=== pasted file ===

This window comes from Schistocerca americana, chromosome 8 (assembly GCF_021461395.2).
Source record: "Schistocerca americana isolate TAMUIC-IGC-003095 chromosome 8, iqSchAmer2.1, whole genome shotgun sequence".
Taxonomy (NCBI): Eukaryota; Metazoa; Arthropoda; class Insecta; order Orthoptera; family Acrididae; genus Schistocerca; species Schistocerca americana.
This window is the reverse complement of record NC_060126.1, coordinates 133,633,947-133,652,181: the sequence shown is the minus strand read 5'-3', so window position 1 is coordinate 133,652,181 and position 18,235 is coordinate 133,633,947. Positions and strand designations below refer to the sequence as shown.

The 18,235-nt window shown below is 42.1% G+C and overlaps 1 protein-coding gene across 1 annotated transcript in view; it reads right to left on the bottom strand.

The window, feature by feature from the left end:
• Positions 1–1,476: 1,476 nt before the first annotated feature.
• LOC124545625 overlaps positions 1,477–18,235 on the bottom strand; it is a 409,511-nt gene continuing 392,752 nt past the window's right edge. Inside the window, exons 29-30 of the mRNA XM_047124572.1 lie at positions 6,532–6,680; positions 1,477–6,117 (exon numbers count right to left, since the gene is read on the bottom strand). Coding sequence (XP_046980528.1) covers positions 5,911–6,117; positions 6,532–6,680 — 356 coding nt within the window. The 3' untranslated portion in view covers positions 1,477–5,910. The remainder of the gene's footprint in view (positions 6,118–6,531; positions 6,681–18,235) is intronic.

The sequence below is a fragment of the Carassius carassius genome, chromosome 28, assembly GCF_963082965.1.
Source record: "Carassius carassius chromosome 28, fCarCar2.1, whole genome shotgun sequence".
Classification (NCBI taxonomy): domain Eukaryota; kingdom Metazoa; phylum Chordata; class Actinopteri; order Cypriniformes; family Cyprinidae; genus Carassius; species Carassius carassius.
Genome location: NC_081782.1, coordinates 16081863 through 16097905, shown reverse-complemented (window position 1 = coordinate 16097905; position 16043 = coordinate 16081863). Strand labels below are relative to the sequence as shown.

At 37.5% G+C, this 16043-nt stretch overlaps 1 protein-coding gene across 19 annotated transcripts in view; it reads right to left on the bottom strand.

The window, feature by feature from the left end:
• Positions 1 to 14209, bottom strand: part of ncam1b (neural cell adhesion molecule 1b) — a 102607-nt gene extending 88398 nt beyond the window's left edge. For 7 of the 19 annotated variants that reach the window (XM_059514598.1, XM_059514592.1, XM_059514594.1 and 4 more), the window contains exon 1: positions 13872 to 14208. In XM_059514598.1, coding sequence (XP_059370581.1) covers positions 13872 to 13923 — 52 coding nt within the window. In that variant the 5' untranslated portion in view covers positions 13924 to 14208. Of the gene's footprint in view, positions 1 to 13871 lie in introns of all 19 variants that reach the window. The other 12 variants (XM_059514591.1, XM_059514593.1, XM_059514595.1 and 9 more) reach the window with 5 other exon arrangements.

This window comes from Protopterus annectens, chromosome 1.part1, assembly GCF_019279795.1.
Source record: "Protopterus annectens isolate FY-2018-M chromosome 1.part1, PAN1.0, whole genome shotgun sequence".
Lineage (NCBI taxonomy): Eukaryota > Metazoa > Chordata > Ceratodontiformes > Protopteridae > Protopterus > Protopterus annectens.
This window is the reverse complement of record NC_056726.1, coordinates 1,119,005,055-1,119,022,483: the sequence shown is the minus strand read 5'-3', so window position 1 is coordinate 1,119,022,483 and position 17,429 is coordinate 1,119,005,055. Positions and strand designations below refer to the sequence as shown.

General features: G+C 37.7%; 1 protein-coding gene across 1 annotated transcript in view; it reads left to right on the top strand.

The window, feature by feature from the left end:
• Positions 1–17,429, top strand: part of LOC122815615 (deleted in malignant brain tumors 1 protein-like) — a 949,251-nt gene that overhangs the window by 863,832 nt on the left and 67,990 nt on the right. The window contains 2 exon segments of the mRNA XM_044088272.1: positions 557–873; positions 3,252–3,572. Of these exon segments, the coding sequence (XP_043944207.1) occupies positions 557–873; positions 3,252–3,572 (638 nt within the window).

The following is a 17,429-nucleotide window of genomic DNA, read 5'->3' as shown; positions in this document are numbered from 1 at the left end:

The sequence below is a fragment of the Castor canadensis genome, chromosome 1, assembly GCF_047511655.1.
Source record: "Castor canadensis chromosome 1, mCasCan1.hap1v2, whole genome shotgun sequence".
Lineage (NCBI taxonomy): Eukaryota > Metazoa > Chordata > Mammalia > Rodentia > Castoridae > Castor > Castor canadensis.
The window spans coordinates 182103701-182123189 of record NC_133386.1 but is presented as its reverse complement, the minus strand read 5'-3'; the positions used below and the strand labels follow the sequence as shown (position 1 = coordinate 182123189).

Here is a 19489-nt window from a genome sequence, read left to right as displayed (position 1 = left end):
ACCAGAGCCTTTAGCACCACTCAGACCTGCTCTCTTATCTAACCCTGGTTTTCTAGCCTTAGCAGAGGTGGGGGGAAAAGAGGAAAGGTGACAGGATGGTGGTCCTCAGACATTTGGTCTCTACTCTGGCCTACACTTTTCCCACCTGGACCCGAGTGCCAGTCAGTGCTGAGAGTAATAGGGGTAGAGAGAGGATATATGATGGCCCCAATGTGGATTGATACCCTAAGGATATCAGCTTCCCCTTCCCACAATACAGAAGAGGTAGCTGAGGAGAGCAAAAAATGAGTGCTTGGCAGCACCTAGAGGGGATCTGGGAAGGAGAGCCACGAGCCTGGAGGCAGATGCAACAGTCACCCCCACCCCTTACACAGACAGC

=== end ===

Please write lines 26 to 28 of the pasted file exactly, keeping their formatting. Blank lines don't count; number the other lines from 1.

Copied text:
Lineage (NCBI taxonomy): Eukaryota > Metazoa > Chordata > Mammalia > Rodentia > Castoridae > Castor > Castor canadensis.
The window spans coordinates 182103701-182123189 of record NC_133386.1 but is presented as its reverse complement, the minus strand read 5'-3'; the positions used below and the strand labels follow the sequence as shown (position 1 = coordinate 182123189).

Here is a 19489-nt window from a genome sequence, read left to right as displayed (position 1 = left end):